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TOPIC: The 1980s

The 1980s 7 months 4 days ago #87

  • shaq316
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1. Skateaway (1980) by Dire Straits

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Making movies in her head, the skater takes her music with her, a la Walkman radio - the precursor to the generation that tunes in with private tracks and tunes out of society for a while.

2. Vital Signs (1981) by Rush

OK, I confess I had to work in Rush somehow. But truly, this song has a lot of 80s context - Reggae styles, synthesizers and other signs that the old-school progressive rock era was fading (see Pink Floyd and Yes entries from the 80s to confirm this). Great song, great album, great band.

3. Town Called Malice (1982) by The Jam

In Thatcher’s UK, there was a lot of social unrest owing to poverty and unemployment, similar to what was occurring in the USA under Reagan.


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4. Synchronicity II (1983) by The Police

It tells the story of the frustrated worker/father/husband/son whose life is driving him to some as yet undefined act that hides like a monster in a lake.

5. How Soon is Now (1984) by The Smiths

Sometimes cited as THE song of the 80s, it pointedly tells the story of a sad social outcast who feels alone.

6. Rain on the Scarecrow (1985) by John Mellancamp

Coming from a family of farmers, this song expresses a lot of the sadness with the loss of the traditional family farm (in favor of agribusiness) that my forebears felt.

7. Don’t Dream It’s Over (1986) by Crowded House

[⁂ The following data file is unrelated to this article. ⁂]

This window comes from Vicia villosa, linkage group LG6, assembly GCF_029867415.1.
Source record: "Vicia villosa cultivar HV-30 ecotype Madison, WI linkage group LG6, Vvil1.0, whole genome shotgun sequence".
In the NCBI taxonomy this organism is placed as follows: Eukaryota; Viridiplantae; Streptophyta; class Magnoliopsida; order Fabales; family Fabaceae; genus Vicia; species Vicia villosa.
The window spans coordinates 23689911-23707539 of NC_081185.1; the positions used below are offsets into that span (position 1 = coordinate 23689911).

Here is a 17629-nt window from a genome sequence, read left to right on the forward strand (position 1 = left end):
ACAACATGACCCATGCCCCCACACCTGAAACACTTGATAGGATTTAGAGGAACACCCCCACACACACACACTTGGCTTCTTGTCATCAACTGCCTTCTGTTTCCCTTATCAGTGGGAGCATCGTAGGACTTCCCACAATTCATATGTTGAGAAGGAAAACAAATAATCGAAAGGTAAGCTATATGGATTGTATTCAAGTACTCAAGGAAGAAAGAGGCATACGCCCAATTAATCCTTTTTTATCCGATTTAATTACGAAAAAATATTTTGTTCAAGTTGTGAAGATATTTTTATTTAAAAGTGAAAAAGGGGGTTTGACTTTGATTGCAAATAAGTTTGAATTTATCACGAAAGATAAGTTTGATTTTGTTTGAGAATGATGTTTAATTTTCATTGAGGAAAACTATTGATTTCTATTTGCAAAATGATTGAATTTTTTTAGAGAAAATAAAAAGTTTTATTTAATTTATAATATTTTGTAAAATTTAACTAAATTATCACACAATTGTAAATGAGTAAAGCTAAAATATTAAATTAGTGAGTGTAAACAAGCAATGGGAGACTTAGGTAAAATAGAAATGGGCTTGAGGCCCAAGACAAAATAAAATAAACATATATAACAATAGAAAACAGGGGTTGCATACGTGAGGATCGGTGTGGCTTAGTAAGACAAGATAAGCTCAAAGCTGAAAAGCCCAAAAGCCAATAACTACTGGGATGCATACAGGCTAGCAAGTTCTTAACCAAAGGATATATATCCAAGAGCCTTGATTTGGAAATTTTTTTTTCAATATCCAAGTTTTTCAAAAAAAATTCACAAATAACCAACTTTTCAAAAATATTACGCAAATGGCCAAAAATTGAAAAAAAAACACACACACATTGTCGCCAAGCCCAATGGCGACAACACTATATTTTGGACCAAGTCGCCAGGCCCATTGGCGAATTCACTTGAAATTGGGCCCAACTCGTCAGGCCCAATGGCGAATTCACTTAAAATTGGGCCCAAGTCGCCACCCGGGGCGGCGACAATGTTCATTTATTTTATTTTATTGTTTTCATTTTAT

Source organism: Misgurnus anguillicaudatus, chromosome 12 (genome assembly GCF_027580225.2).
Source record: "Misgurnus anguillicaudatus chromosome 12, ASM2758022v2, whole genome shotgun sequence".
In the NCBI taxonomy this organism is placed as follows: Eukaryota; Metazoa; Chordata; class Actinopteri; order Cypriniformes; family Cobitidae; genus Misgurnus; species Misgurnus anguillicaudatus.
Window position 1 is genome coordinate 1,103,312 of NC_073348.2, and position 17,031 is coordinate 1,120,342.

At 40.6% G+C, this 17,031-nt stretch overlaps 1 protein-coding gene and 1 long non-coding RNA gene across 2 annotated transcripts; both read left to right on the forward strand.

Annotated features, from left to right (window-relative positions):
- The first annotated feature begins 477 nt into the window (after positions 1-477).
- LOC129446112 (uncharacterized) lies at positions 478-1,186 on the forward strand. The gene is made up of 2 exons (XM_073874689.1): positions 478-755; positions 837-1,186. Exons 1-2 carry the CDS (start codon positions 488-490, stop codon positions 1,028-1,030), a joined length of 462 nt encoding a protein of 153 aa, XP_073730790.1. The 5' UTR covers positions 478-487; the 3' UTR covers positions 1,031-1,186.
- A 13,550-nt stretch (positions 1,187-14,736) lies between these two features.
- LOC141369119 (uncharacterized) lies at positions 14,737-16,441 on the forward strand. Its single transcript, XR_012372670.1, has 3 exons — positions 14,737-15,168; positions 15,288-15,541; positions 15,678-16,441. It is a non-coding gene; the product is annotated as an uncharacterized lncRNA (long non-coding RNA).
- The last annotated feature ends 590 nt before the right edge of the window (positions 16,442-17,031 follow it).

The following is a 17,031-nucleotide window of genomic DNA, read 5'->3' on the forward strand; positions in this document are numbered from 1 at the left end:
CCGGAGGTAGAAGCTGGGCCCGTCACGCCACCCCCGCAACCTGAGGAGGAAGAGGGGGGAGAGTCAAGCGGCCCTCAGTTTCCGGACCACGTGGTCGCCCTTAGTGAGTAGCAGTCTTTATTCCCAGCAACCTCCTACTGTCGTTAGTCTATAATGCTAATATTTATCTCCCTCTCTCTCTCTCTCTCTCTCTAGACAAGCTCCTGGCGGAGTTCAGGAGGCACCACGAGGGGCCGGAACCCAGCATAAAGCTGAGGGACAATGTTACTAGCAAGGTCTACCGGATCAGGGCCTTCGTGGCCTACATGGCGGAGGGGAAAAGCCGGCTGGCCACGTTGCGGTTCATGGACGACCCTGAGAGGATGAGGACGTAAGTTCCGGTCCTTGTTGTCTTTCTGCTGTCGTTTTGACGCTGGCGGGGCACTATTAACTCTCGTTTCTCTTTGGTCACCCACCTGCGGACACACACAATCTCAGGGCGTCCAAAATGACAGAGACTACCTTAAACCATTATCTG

A bit of nostalgia and maybe not of the same type as the others but important enough as a song and album it couldn’t be left off the list, particularly for the year I graduated high school and started university.

8. The Dead Heart (1987) by Midnight Oil

Diesel and Dust gave recognition to the notion that anglo nations fail to respect the aboriginal peoples they conquered and in some cases destroyed. Australia, USA, Canada - we all treated the native peoples poorly.

9. Orange Crush (1988) by R.E.M.

Everyone in the US who was born in the 60s probably has someone in their family or close friends that was touched by the Vietnam War. This album also signaled the beginning of the Warner Bros. R.E.M. (and the end of the IRS version).

10. Fight the Power (1989) by Public Enemy

Talk about societal discontent writ large. Growing up white and working/middle class, it is hard to adequately understand the anger and distrust expressed herein but Public Enemy makes the point boldly and with clearly. Rap like this raised political discourse to high art and it seems somehow unfair to call this and the gangsta variety both by the same moniker. I see them as distinct art forms though both based in a similar disdain for a system that is not fair and rules that are no

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